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So here's the pattern i'm looking for

out of a finite set, I want to retrieve the first 2 values for one set, then followed by the next 4 for another set, then 2 for that first set, and then 4 for the other set, and so on..

grab 2 | grab 4 | grab 2 | grab 4 ...

$count = 0;
foreach ($listing as $entry){
  if ($count % 4 == 0){
       // add to 4-item set
  } else if ($count % 2 == 0){
       // add to 2-item set
  }
  $count++;
}

My confusion is that when $count%4=0 then $count%2 will also = 0.

So should i be safe by not reaching the wrong modulus case (since both are true for any arbitrary number divisible by 4) by checking first if $count%4 == 0?

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I'm assuming, based on your use of foreach, that your code is only for PHP. Why the javascript tag? Do you want equivalent code for that as well? –  Dominic Barnes May 10 '11 at 1:05
    
because the logic is the same between both. –  Atticus May 10 '11 at 1:06
    
Why not pick 6 values in foreach loop and just directly place first two to first set and other 4 to other set? Simplifies things considerably :) –  McKracken May 10 '11 at 1:06
    
I'm not sure why the modulus matters...if you want to select 2 items, then 4 items, then 2 items, just count to 2, then count to 4, then count to 2. The way you're doing this, one of your two conditions is going to be true every other number until the end of your loop. –  AJ. May 10 '11 at 1:08
    
The modulus matters because it can be done with a modulus and it is much cleaner of a method for what I am trying to condition, no reason to not ask a difficult question to appease a simpler scenario. This is what programming is all about, is it not? –  Atticus May 10 '11 at 1:18

3 Answers 3

up vote 1 down vote accepted

If I get it right, your desired distribution is actually:

A A, B B B B, A A, B B B B, A A, B B B B, ...

So you want to group them into six and then pick the first two into basked A, the other four into B:

if ($count % 6 < 2){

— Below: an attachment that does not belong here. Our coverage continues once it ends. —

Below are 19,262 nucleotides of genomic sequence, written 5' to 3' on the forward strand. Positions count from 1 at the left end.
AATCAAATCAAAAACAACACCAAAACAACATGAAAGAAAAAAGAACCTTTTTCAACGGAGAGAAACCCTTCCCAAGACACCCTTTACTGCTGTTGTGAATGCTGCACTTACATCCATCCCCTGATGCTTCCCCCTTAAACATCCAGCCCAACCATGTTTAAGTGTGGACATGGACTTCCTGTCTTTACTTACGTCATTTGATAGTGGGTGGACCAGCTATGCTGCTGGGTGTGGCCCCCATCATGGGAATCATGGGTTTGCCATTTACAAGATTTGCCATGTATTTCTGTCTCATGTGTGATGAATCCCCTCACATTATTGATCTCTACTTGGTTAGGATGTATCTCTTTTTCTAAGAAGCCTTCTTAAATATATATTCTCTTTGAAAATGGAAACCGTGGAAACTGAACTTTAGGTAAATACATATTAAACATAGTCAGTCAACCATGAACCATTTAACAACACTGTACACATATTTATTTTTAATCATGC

// add to 2-item set
}
elseif ($count % 6 < 6){
   // add to 4-item set
}

Splitting it into if/elseif will ensure that the items only end up in either one. The < n comparison on the % 6 distribution would mean:

$count % 6 =    0  1  2  3  4  5  0
        if =   <2 <2 <6 <6 <6 <6 <2
    basket =    A  A  B  B  B  B  A
share|improve this answer
    
Exactly how i want to order my results. I think this is the exact modulus ordering i need –  Atticus May 10 '11 at 1:10
    
Mario thanks!! your edit is exactly what I was about to calculate, ty ty ty +1 –  Atticus May 10 '11 at 1:13
    
I always draw pictures for such things on paper. This often makes construing the conditions less confusing. –  mario May 10 '11 at 1:16
    
however -- did you reverse your php comments in the first example?? shouldn't it be the other way around? –  Atticus May 10 '11 at 1:17
    
Yes, from copy&pasting. I hoped nobody would notice the comments though.. :} –  mario May 10 '11 at 1:18

Not correct

You should grab to set 1 when count is 2, 8, 14, etc

Currently you are grabbing when count is 2, 4, 8, etc

And to set 2 when count is 6, 12, 18, etc

Currently it's when count is 4, 8, 12, etc

So condition 1 is ((count-2) % 6) == 0

And condition 2 is (count != 0) && (count % 6) == 0

Here's something that should work

$count = 0;
foreach ($listing as $entry){
  if ($count < 2){
       // add to 2-item set
  } else {
       // add to 4-item set
  }

  if ($count < 6) $count++; 
  else $count = 0;
}

Or if you want to grab 2/4 items at a time:

$count = 0;
foreach ($listing as $entry){
  if ($count == 2){
       // add 2 items to 2-item set
  } elseif ($count == 6) {
       // add 4 items to 4-item set
  }

  if ($count < 6) $count++; 
  else $count = 0;
}
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Thanks ariel -- this logic will work but I really am looking for just a modulus comparator, thanks tho +1 for an alternative idea. –  Atticus May 10 '11 at 1:14

This wouldn't work, for the exact reason that you specified.

Ways that this could be made to work are

  1. Use a modulo of 6, and then each time its module 6, add the first two elements starting from count - 6 to set1, and the next 4 to set2.
  2. Use a boolean switch, when the switch is true, add the elements to set 1, after 4 elements set the switch to false, and when the switch is false add elements to set2 flipping the value of the switch when you're done adding elements to set2.
share|improve this answer
    
Hmm this is an option, however I'd prefer to keep it clean with a simple modulus –  Atticus May 10 '11 at 1:12

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